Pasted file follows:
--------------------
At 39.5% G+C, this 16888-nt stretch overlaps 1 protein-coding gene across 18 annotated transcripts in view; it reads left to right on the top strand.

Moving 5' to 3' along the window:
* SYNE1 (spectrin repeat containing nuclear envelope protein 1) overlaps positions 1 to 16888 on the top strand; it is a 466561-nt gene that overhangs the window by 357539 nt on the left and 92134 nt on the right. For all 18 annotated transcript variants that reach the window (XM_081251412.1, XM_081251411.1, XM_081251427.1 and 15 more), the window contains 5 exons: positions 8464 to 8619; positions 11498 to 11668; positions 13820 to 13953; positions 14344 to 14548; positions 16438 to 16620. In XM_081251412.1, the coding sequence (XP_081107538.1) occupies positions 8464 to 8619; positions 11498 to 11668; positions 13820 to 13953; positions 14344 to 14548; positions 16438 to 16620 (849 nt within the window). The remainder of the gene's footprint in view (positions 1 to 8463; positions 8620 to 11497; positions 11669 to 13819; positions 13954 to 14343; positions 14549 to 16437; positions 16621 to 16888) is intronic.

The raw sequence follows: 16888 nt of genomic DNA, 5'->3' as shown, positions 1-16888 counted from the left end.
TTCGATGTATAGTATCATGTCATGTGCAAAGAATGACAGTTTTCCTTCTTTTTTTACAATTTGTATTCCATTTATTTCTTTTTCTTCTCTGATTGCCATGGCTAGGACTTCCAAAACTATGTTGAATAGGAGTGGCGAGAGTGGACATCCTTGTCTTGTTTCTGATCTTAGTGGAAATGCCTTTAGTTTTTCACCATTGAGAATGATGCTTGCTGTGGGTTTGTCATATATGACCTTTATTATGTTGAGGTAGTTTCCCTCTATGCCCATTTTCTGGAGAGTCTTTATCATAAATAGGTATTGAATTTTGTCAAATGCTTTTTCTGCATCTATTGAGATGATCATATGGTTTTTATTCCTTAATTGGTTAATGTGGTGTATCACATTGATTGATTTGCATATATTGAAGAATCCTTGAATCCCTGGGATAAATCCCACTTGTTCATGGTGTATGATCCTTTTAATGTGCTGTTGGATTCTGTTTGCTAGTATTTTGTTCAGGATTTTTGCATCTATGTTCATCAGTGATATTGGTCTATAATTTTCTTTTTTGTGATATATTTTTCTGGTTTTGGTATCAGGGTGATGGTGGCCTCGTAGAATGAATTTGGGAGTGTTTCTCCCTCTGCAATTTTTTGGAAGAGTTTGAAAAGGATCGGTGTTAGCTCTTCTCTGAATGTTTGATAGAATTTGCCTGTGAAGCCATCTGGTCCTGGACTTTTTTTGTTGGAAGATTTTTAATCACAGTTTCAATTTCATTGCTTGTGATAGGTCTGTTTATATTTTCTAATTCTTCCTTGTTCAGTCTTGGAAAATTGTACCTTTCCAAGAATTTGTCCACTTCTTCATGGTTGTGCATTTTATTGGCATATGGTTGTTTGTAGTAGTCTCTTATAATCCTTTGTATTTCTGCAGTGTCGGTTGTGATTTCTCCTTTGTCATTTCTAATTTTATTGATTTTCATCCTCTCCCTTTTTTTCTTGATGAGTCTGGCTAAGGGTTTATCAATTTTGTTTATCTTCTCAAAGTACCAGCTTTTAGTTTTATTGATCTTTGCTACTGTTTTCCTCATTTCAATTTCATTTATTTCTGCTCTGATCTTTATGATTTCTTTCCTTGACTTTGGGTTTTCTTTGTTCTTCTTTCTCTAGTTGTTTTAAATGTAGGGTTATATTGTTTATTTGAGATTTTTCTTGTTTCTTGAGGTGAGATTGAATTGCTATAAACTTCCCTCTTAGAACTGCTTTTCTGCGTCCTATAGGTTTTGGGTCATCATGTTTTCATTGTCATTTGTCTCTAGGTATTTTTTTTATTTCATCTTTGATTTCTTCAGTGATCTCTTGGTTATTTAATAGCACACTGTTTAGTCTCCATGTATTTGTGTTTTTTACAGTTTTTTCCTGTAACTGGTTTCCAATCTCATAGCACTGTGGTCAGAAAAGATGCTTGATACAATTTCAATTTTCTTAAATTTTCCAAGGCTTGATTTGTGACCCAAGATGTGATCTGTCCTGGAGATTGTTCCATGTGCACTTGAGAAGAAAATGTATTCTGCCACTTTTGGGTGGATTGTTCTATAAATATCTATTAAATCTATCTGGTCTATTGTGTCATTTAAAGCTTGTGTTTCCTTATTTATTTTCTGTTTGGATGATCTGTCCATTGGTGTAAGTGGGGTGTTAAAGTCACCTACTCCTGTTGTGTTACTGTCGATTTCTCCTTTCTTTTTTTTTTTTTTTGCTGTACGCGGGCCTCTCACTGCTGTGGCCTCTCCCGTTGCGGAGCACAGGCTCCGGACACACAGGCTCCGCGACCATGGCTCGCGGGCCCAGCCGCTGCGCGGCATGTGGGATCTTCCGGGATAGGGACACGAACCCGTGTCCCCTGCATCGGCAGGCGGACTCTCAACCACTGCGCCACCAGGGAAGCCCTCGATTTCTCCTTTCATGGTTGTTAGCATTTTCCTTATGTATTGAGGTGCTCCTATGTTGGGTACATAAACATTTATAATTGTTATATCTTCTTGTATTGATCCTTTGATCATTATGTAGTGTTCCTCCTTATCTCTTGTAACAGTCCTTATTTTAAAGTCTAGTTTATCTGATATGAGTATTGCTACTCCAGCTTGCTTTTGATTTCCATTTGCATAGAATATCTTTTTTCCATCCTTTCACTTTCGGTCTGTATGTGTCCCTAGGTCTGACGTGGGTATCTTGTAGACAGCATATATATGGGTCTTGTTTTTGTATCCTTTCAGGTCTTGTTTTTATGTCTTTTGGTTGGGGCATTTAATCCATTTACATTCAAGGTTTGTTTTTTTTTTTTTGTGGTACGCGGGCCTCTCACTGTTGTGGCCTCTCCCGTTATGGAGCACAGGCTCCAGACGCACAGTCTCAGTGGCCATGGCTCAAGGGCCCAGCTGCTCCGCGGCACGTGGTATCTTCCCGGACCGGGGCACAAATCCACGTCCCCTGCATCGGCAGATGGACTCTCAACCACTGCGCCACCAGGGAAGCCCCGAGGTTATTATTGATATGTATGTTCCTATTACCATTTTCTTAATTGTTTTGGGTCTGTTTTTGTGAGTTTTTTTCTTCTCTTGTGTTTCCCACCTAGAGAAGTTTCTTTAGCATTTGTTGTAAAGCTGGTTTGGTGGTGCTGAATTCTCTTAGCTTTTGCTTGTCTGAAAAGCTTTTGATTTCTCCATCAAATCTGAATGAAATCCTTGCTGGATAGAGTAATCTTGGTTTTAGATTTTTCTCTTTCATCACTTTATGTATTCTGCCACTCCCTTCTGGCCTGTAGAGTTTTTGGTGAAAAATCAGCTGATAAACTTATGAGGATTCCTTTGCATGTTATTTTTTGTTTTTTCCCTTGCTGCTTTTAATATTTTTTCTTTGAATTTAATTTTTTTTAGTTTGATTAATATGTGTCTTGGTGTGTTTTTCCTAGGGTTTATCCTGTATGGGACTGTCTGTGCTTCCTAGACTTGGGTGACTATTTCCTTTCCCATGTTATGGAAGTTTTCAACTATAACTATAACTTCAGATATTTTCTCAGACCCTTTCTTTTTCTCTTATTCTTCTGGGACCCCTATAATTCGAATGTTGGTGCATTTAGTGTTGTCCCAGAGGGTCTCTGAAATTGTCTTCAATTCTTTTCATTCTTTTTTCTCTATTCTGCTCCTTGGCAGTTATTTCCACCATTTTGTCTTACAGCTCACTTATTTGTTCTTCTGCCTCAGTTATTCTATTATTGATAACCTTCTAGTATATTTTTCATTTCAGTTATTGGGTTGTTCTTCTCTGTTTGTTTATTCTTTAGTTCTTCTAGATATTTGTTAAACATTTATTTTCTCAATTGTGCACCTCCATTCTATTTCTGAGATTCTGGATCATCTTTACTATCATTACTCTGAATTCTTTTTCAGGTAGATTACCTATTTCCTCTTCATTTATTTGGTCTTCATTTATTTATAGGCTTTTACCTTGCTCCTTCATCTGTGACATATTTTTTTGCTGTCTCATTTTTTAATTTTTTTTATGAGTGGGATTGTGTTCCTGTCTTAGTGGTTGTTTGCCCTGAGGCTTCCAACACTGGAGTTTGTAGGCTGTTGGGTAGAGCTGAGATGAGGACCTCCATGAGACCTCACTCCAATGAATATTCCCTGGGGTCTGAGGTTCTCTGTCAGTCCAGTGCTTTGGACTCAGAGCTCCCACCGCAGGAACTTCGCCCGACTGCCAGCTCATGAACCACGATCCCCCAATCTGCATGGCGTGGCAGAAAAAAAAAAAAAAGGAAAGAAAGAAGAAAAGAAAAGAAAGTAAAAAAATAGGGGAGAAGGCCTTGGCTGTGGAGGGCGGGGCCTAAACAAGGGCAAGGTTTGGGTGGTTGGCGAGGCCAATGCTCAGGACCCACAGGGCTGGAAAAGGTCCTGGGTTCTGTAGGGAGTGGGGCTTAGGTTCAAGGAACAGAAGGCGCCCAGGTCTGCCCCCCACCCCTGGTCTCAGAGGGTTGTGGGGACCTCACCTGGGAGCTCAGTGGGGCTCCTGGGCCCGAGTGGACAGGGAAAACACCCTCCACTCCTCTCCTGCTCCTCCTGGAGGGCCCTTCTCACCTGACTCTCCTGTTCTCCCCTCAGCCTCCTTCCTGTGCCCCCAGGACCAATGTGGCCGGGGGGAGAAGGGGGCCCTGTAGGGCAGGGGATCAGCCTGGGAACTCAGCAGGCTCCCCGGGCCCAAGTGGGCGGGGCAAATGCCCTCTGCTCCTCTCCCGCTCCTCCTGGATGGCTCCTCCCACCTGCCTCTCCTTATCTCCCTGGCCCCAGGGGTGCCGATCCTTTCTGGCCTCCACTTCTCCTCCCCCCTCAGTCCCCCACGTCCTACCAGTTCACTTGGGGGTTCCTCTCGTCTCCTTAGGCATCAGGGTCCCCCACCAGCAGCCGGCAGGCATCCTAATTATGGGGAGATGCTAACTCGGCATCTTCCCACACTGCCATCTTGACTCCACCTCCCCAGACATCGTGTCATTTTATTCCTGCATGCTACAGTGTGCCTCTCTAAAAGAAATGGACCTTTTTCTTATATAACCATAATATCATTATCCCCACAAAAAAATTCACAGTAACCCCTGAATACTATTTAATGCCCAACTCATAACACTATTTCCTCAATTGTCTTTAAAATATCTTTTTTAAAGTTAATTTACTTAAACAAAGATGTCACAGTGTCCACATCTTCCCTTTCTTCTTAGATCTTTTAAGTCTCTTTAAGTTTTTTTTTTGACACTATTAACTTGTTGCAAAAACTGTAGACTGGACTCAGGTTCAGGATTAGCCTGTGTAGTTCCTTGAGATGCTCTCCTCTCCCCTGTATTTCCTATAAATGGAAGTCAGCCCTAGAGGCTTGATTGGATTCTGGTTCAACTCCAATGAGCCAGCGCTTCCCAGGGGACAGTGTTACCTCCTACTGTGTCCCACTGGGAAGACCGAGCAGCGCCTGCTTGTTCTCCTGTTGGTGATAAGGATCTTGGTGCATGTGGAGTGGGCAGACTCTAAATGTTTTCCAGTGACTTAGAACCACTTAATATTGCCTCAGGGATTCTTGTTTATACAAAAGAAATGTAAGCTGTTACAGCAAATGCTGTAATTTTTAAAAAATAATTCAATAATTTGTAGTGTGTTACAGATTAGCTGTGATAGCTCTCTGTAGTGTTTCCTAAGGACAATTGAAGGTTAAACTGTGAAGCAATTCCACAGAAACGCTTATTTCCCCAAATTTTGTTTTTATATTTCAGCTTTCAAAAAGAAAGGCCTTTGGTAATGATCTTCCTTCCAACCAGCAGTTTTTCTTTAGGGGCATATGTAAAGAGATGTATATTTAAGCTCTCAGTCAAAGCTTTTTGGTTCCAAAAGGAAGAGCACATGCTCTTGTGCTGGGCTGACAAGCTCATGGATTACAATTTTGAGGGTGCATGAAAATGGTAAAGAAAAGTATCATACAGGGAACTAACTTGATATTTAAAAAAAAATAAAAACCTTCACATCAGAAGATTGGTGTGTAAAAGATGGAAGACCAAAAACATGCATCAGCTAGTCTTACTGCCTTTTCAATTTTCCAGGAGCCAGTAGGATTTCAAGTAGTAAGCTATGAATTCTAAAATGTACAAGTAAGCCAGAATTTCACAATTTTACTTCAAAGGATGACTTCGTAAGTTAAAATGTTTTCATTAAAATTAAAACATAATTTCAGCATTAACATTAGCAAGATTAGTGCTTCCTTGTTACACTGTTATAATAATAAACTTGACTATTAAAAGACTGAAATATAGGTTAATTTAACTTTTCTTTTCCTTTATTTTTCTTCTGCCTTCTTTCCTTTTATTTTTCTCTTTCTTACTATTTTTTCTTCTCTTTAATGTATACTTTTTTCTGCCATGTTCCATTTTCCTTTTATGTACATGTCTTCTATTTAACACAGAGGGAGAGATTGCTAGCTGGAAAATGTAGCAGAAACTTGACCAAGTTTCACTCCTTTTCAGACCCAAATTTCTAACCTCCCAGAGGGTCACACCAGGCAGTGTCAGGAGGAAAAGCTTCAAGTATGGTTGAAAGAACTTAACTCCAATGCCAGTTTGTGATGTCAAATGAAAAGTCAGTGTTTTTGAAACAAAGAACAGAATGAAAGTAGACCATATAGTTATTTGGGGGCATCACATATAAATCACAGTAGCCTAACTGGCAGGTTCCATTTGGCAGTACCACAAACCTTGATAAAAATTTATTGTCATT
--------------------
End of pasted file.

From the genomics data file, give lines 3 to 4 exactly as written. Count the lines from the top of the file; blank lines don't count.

* SYNE1 (spectrin repeat containing nuclear envelope protein 1) overlaps positions 1 to 16888 on the top strand; it is a 466561-nt gene that overhangs the window by 357539 nt on the left and 92134 nt on the right. For all 18 annotated transcript variants that reach the window (XM_081251412.1, XM_081251411.1, XM_081251427.1 and 15 more), the window contains 5 exons: positions 8464 to 8619; positions 11498 to 11668; positions 13820 to 13953; positions 14344 to 14548; positions 16438 to 16620. In XM_081251412.1, the coding sequence (XP_081107538.1) occupies positions 8464 to 8619; positions 11498 to 11668; positions 13820 to 13953; positions 14344 to 14548; positions 16438 to 16620 (849 nt within the window). The remainder of the gene's footprint in view (positions 1 to 8463; positions 8620 to 11497; positions 11669 to 13819; positions 13954 to 14343; positions 14549 to 16437; positions 16621 to 16888) is intronic.

The raw sequence follows: 16888 nt of genomic DNA, 5'->3' as shown, positions 1-16888 counted from the left end.